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Sci News

By, Adnan M.S. Fakir

I am dolphin Fakir, he is dolphin Bottlenose, and you are dolphin Bangla Bhai…

With a brain larger than the brain size of humans, Bottlenose Dolphins, as well as other dolphins, have stunned many scientists over the past years and are the closest competitors to the ape kind in terms of intelligence; and more recently, the dolphins just grabbed another point for themselves. They are now probably the next species to humans who can “name” themselves!

Unlike in our case, however, papa dolphins and mama dolphins do not name their baby dolphins, but instead as infants they select their own names. Of course, their names are not in words like us, but instead in their own mean of communicating… endless hours of high pitched whistling! It was first discovered in bottlenose dolphins (dolphins with actual bottle-like noses three inches long) as “conversations” between several of them were recorded over time in which the scientists noticed that a few notes were being produced by the dolphins a lot more times than others. The scientists computerized those specific notes (the signature whistles), keeping their basic pitch contour same, and played it to the dolphins using an underwater speaker.

The scientists finally concluded that this “signature whistle” development in dolphins gives them a giant evolutionary advantage by helping individuals recognize each other and to maintain cohesion in groups. However, it is with great dismay I must conclude that due to lack of hands, no dolphin hieroglyphics, have yet been discovered. Who knows, next scientists may even discover rats also having signature 'qweeeks' and communicating with each other, hatching up a master plan to get rid of the cat kind. With no cats to chase around, it is going to be good news for Boo though.

Of Moons and Spiky Dusts
If the Bush administration's plan to set up a base on the moon is to become a reality, scientists will first have to devise a way to deal with a tiny but ubiquitous enemy: lunar dust. Whoever thought that dust would be such a menacing threat? But in fact moon dust is not like normal dust like in Earth - made while meteoroids hit the moon, reducing rocks to jagged dust; it's a process of hammering and smashing making the dust like powdered glass, extremely abrasive and hence clinging that is hard to get rid off.

After every moonwalk (called an EVA) moon-dust used to cling to the astronauts spacesuit, being almost impossible to wipe, and airborne moon-dust would get inside the Lander. From there the astronauts first experienced their direct encounter with it.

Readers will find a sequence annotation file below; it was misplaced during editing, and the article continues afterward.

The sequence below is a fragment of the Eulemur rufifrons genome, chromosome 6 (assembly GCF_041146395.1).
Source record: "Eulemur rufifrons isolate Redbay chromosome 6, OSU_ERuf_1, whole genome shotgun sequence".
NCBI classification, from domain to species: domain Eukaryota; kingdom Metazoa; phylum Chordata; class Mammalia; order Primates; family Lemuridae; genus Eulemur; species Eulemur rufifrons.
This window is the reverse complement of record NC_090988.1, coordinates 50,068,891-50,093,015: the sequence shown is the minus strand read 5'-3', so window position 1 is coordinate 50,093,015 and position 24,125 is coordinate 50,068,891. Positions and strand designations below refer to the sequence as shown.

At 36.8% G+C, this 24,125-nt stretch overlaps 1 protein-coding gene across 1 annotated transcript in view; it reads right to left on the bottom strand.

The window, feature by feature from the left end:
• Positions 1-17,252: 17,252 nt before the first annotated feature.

They found the moon dust to be soft like snow flakes, yet abrasive, taste 'not bad' and smell like burnt gunpowder, although its chemical constituents are nothing at all like that of burnt gunpowder. Want to smell the moon-dust?

Then be sure to take the space flight that the JTB Corp. is planning to offer from 2008 for a cost of $100 million; you just might get a sniff at the moon-dust's original smell, because, moon-dust brought back to Earth seems to have lost its smell, and smells nothing at all like burnt gun powder. Weird huh?

So how is the dust a problem? Well, the lunar dust has a structure similar to silica dust on Earth that causes a deadly disease called, silicosis, which has caused death of hundreds of miners. The dust particles have sharp angles, with arms that stick out like little hooks and are less than 10 microns (for comparism, human hair is a bit more than 50 microns wide). When breathed into the lungs, the dust can embed themselves deeply into the tiny alveolar sacs and ducts where oxygen and carbon dioxide gases are exchanged. There, the lungs cannot clear out the dust by mucus or coughing. Moreover, the immune system's white blood cells commit suicide when they try to engulf the sharp-edged particles to carry them away in the bloodstream. Eventually the lungs can be filled with proteins from the blood, and it's as if the victim slowly suffocates to death.

NASA plans to send people back to moon in 2018 to study this, although we certainly do not know how by many years it's going to be delayed. Nonetheless, we can be sure of one thing though, hopefully our 20th generation's grandchildren's grandchildren will be able to visit the base on the moon, hopefully…


 
 

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